Daimler brings E-Class one step closer to autonomous driving

December 10, 2015 // By Christoph Hammerschmidt
With the next version of its Mercedes-Benz E class due next spring, Daimler will introduce what it calls Active Lane Change Assist. This system brings drivers another step closer to autonomous driving b supporting the driver in changing lanes on multi-lane roads.

Having introduced Blind Spot Assist (2006) and Active Blind Spot Assist with automatic braking (2010), Daimler now adds active steering. The move aims at increasing the safety when changing lanes at high speed. In Germany, about 15 percent of all accidents occur between vehicles travelling into the same direction. Changing lanes is particularly critical on Germany’s high-speed Autobahn system. The Active Lane Change Assist will offload the driver in such critical situations.

The system steps in as soon as the turn indicator is activated for more than two seconds. If the sensors do not detect any other vehicles in the relevant safety zone, the system steers the vehicle into the adjacent lane, be it the right one or the left one. The system processes data delivered by the long-range radar and the stereo camera. Both forward-looking sensors monitor the area ahead of the vehicle. The decisive data however are provided by multimode radar systems that check the area to the rear and the sides. All sensors take into account the speed and direction of any relevant vehicles detected. The driver’s task is reduced to monitor the lane-changing process.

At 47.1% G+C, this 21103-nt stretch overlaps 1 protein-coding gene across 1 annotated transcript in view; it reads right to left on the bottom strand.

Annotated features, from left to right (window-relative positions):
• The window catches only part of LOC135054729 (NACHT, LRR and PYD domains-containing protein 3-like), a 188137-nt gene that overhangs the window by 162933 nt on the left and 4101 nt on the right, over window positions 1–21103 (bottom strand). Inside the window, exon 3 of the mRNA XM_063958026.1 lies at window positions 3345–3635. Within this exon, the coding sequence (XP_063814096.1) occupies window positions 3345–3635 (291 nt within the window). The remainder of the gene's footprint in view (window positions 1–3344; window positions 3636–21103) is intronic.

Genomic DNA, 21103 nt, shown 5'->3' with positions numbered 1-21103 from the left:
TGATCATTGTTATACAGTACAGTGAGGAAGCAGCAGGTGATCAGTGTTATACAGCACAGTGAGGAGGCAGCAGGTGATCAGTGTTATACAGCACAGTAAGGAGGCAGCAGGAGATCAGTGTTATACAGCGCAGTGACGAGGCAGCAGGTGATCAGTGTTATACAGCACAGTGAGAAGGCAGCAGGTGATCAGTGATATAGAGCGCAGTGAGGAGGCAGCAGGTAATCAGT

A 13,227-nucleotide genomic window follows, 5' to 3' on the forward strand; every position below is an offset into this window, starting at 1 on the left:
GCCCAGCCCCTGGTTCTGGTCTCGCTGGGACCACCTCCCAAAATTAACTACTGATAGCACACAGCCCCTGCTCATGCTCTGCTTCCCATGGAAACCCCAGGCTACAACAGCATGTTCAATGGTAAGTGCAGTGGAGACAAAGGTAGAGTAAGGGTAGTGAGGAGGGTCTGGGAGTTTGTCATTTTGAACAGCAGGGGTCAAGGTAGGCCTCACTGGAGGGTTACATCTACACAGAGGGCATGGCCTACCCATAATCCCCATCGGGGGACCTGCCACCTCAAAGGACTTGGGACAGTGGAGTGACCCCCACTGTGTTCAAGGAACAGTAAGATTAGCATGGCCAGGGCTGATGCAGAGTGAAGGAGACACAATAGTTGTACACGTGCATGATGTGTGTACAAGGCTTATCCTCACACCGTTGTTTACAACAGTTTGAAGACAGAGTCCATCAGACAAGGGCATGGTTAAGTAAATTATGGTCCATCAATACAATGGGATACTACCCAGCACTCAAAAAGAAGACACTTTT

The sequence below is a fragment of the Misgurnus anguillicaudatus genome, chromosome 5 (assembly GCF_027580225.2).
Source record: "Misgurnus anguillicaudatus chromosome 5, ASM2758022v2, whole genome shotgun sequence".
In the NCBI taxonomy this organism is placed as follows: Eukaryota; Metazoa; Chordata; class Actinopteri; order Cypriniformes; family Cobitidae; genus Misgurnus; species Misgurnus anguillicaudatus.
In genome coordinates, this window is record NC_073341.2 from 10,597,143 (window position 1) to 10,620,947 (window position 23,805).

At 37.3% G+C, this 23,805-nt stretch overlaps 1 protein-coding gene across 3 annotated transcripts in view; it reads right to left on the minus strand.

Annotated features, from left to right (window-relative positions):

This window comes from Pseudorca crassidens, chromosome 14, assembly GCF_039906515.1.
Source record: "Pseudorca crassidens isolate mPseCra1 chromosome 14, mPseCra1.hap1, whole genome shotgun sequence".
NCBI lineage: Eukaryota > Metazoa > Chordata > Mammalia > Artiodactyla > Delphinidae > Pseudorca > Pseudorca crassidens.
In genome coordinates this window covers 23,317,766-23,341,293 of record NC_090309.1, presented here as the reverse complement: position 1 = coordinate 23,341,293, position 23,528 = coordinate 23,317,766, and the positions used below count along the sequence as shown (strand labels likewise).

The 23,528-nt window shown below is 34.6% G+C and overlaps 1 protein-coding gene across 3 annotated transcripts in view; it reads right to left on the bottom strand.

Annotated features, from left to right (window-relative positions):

The criteria for the operation of the system are

  1. turn indicator is activated for more than two seconds;
  2. the unoccupied zone detection system allows a change of the lane within three seconds;
  3. steering pilot is activated;
  4. the vehicle is travelling on a multi-lane, motorway-like roads. This condition is detected y the navigation module, part or the COMAND Online system;
  5. a separate adjacent lane is detected by the stereo camera;
  6. the vehicle travels at a speed between 80 and 180 kmph;
  7. If the sensors detect an obstacle or fail to identify the lane markings the lane changing process is aborted. The driver can override the system by countersteering.

For Germany, the relevant authorities have already issued a provisional approval for the system. The application procedure for EU wide approval is under way, the